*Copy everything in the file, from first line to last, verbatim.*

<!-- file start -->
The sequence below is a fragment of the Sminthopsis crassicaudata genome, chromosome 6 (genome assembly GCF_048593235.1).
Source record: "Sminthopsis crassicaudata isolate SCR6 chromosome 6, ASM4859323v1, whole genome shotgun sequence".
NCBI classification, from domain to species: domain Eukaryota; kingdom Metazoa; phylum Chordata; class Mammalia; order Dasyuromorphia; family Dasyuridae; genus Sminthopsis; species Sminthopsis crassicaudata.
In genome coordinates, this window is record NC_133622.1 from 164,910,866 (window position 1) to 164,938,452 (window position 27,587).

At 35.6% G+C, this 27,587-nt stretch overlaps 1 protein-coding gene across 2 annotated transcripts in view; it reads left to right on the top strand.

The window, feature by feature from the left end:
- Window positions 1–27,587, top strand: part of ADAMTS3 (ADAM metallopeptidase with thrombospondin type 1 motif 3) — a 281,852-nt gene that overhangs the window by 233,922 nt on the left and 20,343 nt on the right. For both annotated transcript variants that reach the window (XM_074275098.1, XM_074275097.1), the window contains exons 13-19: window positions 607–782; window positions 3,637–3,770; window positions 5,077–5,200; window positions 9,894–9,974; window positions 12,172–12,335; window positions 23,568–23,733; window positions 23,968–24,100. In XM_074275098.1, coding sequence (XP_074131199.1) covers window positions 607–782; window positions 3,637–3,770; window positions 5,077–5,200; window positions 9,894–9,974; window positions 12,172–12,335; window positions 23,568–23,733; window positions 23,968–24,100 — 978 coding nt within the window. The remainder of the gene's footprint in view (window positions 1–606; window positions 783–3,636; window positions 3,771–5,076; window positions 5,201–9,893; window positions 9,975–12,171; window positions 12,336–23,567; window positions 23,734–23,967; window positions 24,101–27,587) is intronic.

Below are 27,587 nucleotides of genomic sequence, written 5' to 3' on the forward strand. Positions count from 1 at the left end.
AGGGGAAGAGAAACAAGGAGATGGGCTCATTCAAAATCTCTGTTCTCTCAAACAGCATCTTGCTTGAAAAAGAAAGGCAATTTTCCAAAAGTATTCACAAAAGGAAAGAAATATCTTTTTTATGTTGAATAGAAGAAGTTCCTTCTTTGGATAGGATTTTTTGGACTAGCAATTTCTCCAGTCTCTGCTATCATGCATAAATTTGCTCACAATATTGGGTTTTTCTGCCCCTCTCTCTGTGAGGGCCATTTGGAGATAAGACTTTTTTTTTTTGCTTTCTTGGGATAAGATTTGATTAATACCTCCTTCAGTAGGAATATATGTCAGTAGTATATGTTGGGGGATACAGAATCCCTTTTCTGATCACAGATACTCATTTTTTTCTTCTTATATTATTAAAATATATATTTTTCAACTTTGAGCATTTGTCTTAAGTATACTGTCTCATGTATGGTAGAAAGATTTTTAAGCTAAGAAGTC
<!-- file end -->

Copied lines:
The sequence below is a fragment of the Sminthopsis crassicaudata genome, chromosome 6 (genome assembly GCF_048593235.1).
Source record: "Sminthopsis crassicaudata isolate SCR6 chromosome 6, ASM4859323v1, whole genome shotgun sequence".
NCBI classification, from domain to species: domain Eukaryota; kingdom Metazoa; phylum Chordata; class Mammalia; order Dasyuromorphia; family Dasyuridae; genus Sminthopsis; species Sminthopsis crassicaudata.
In genome coordinates, this window is record NC_133622.1 from 164,910,866 (window position 1) to 164,938,452 (window position 27,587).

At 35.6% G+C, this 27,587-nt stretch overlaps 1 protein-coding gene across 2 annotated transcripts in view; it reads left to right on the top strand.

The window, feature by feature from the left end:
- Window positions 1–27,587, top strand: part of ADAMTS3 (ADAM metallopeptidase with thrombospondin type 1 motif 3) — a 281,852-nt gene that overhangs the window by 233,922 nt on the left and 20,343 nt on the right. For both annotated transcript variants that reach the window (XM_074275098.1, XM_074275097.1), the window contains exons 13-19: window positions 607–782; window positions 3,637–3,770; window positions 5,077–5,200; window positions 9,894–9,974; window positions 12,172–12,335; window positions 23,568–23,733; window positions 23,968–24,100. In XM_074275098.1, coding sequence (XP_074131199.1) covers window positions 607–782; window positions 3,637–3,770; window positions 5,077–5,200; window positions 9,894–9,974; window positions 12,172–12,335; window positions 23,568–23,733; window positions 23,968–24,100 — 978 coding nt within the window. The remainder of the gene's footprint in view (window positions 1–606; window positions 783–3,636; window positions 3,771–5,076; window positions 5,201–9,893; window positions 9,975–12,171; window positions 12,336–23,567; window positions 23,734–23,967; window positions 24,101–27,587) is intronic.

Below are 27,587 nucleotides of genomic sequence, written 5' to 3' on the forward strand. Positions count from 1 at the left end.
AGGGGAAGAGAAACAAGGAGATGGGCTCATTCAAAATCTCTGTTCTCTCAAACAGCATCTTGCTTGAAAAAGAAAGGCAATTTTCCAAAAGTATTCACAAAAGGAAAGAAATATCTTTTTTATGTTGAATAGAAGAAGTTCCTTCTTTGGATAGGATTTTTTGGACTAGCAATTTCTCCAGTCTCTGCTATCATGCATAAATTTGCTCACAATATTGGGTTTTTCTGCCCCTCTCTCTGTGAGGGCCATTTGGAGATAAGACTTTTTTTTTTTGCTTTCTTGGGATAAGATTTGATTAATACCTCCTTCAGTAGGAATATATGTCAGTAGTATATGTTGGGGGATACAGAATCCCTTTTCTGATCACAGATACTCATTTTTTTCTTCTTATATTATTAAAATATATATTTTTCAACTTTGAGCATTTGTCTTAAGTATACTGTCTCATGTATGGTAGAAAGATTTTTAAGCTAAGAAGTC